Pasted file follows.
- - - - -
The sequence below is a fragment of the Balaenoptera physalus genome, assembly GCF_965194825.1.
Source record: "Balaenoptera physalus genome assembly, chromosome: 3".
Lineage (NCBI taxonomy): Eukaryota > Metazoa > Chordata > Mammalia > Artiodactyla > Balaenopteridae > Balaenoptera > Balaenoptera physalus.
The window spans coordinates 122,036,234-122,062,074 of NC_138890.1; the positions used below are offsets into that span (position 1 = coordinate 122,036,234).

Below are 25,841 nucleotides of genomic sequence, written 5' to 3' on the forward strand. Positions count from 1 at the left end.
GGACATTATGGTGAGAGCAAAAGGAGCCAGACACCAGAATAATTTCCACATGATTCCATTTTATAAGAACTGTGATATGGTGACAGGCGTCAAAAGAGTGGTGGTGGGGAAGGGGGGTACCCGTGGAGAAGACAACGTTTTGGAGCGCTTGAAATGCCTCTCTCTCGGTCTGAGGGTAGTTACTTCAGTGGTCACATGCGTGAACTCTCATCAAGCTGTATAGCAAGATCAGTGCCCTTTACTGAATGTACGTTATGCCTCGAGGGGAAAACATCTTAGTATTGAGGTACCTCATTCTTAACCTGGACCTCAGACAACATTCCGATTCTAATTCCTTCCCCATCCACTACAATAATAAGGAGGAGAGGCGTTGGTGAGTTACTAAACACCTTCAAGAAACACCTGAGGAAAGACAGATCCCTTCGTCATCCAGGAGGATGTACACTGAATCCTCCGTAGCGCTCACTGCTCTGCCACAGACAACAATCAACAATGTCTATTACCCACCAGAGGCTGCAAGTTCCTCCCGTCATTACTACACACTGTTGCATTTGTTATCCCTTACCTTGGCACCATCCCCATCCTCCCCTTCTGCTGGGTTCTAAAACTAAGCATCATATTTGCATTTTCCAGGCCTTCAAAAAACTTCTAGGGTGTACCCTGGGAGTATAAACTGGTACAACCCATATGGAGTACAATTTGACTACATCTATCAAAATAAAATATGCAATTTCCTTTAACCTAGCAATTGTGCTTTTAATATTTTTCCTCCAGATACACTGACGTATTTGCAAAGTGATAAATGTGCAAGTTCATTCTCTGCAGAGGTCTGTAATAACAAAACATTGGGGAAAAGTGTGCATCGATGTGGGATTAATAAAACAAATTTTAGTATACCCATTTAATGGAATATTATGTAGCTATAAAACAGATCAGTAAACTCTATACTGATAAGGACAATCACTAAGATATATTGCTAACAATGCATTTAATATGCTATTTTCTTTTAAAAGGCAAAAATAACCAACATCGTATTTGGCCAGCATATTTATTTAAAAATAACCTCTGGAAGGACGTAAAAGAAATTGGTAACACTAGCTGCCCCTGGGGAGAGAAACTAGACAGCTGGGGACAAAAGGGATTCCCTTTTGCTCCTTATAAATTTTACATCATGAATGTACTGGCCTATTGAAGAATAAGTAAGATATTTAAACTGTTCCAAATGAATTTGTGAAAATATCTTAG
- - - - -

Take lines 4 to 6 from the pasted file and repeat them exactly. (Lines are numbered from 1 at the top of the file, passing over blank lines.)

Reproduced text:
The window spans coordinates 122,036,234-122,062,074 of NC_138890.1; the positions used below are offsets into that span (position 1 = coordinate 122,036,234).

Below are 25,841 nucleotides of genomic sequence, written 5' to 3' on the forward strand. Positions count from 1 at the left end.
GGACATTATGGTGAGAGCAAAAGGAGCCAGACACCAGAATAATTTCCACATGATTCCATTTTATAAGAACTGTGATATGGTGACAGGCGTCAAAAGAGTGGTGGTGGGGAAGGGGGGTACCCGTGGAGAAGACAACGTTTTGGAGCGCTTGAAATGCCTCTCTCTCGGTCTGAGGGTAGTTACTTCAGTGGTCACATGCGTGAACTCTCATCAAGCTGTATAGCAAGATCAGTGCCCTTTACTGAATGTACGTTATGCCTCGAGGGGAAAACATCTTAGTATTGAGGTACCTCATTCTTAACCTGGACCTCAGACAACATTCCGATTCTAATTCCTTCCCCATCCACTACAATAATAAGGAGGAGAGGCGTTGGTGAGTTACTAAACACCTTCAAGAAACACCTGAGGAAAGACAGATCCCTTCGTCATCCAGGAGGATGTACACTGAATCCTCCGTAGCGCTCACTGCTCTGCCACAGACAACAATCAACAATGTCTATTACCCACCAGAGGCTGCAAGTTCCTCCCGTCATTACTACACACTGTTGCATTTGTTATCCCTTACCTTGGCACCATCCCCATCCTCCCCTTCTGCTGGGTTCTAAAACTAAGCATCATATTTGCATTTTCCAGGCCTTCAAAAAACTTCTAGGGTGTACCCTGGGAGTATAAACTGGTACAACCCATATGGAGTACAATTTGACTACATCTATCAAAATAAAATATGCAATTTCCTTTAACCTAGCAATTGTGCTTTTAATATTTTTCCTCCAGATACACTGACGTATTTGCAAAGTGATAAATGTGCAAGTTCATTCTCTGCAGAGGTCTGTAATAACAAAACATTGGGGAAAAGTGTGCATCGATGTGGGATTAATAAAACAAATTTTAGTATACCCATTTAATGGAATATTATGTAGCTATAAAACAGATCAGTAAACTCTATACTGATAAGGACAATCACTAAGATATATTGCTAACAATGCATTTAATATGCTATTTTCTTTTAAAAGGCAAAAATAACCAACATCGTATTTGGCCAGCATATTTATTTAAAAATAACCTCTGGAAGGACGTAAAAGAAATTGGTAACACTAGCTGCCCCTGGGGAGAGAAACTAGACAGCTGGGGACAAAAGGGATTCCCTTTTGCTCCTTATAAATTTTACATCATGAATGTACTGGCCTATTGAAGAATAAGTAAGATATTTAAACTGTTCCAAATGAATTTGTGAAAATATCTTAG